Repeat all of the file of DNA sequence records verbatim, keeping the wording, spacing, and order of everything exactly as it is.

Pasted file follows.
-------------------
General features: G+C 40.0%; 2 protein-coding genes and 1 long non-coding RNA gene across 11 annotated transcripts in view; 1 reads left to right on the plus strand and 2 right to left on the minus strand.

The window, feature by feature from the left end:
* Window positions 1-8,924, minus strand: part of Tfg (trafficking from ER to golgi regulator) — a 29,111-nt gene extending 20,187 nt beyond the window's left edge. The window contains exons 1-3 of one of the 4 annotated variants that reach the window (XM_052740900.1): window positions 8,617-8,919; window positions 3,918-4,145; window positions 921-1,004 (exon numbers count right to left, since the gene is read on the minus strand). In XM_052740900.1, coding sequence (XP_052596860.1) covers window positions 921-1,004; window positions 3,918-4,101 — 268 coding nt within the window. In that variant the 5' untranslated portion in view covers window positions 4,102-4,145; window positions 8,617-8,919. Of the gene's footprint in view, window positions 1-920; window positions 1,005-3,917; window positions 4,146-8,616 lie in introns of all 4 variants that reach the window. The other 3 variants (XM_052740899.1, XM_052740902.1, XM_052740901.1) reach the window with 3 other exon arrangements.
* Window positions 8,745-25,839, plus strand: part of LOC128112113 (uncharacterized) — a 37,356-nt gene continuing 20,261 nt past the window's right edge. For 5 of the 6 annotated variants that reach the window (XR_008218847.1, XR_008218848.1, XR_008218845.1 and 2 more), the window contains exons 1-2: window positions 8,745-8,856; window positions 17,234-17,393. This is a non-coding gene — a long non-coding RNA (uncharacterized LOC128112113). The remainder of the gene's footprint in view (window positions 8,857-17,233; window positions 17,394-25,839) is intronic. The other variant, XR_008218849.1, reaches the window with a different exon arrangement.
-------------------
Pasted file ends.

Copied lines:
General features: G+C 40.0%; 2 protein-coding genes and 1 long non-coding RNA gene across 11 annotated transcripts in view; 1 reads left to right on the plus strand and 2 right to left on the minus strand.

The window, feature by feature from the left end:
* Window positions 1-8,924, minus strand: part of Tfg (trafficking from ER to golgi regulator) — a 29,111-nt gene extending 20,187 nt beyond the window's left edge. The window contains exons 1-3 of one of the 4 annotated variants that reach the window (XM_052740900.1): window positions 8,617-8,919; window positions 3,918-4,145; window positions 921-1,004 (exon numbers count right to left, since the gene is read on the minus strand). In XM_052740900.1, coding sequence (XP_052596860.1) covers window positions 921-1,004; window positions 3,918-4,101 — 268 coding nt within the window. In that variant the 5' untranslated portion in view covers window positions 4,102-4,145; window positions 8,617-8,919. Of the gene's footprint in view, window positions 1-920; window positions 1,005-3,917; window positions 4,146-8,616 lie in introns of all 4 variants that reach the window. The other 3 variants (XM_052740899.1, XM_052740902.1, XM_052740901.1) reach the window with 3 other exon arrangements.
* Window positions 8,745-25,839, plus strand: part of LOC128112113 (uncharacterized) — a 37,356-nt gene continuing 20,261 nt past the window's right edge. For 5 of the 6 annotated variants that reach the window (XR_008218847.1, XR_008218848.1, XR_008218845.1 and 2 more), the window contains exons 1-2: window positions 8,745-8,856; window positions 17,234-17,393. This is a non-coding gene — a long non-coding RNA (uncharacterized LOC128112113). The remainder of the gene's footprint in view (window positions 8,857-17,233; window positions 17,394-25,839) is intronic. The other variant, XR_008218849.1, reaches the window with a different exon arrangement.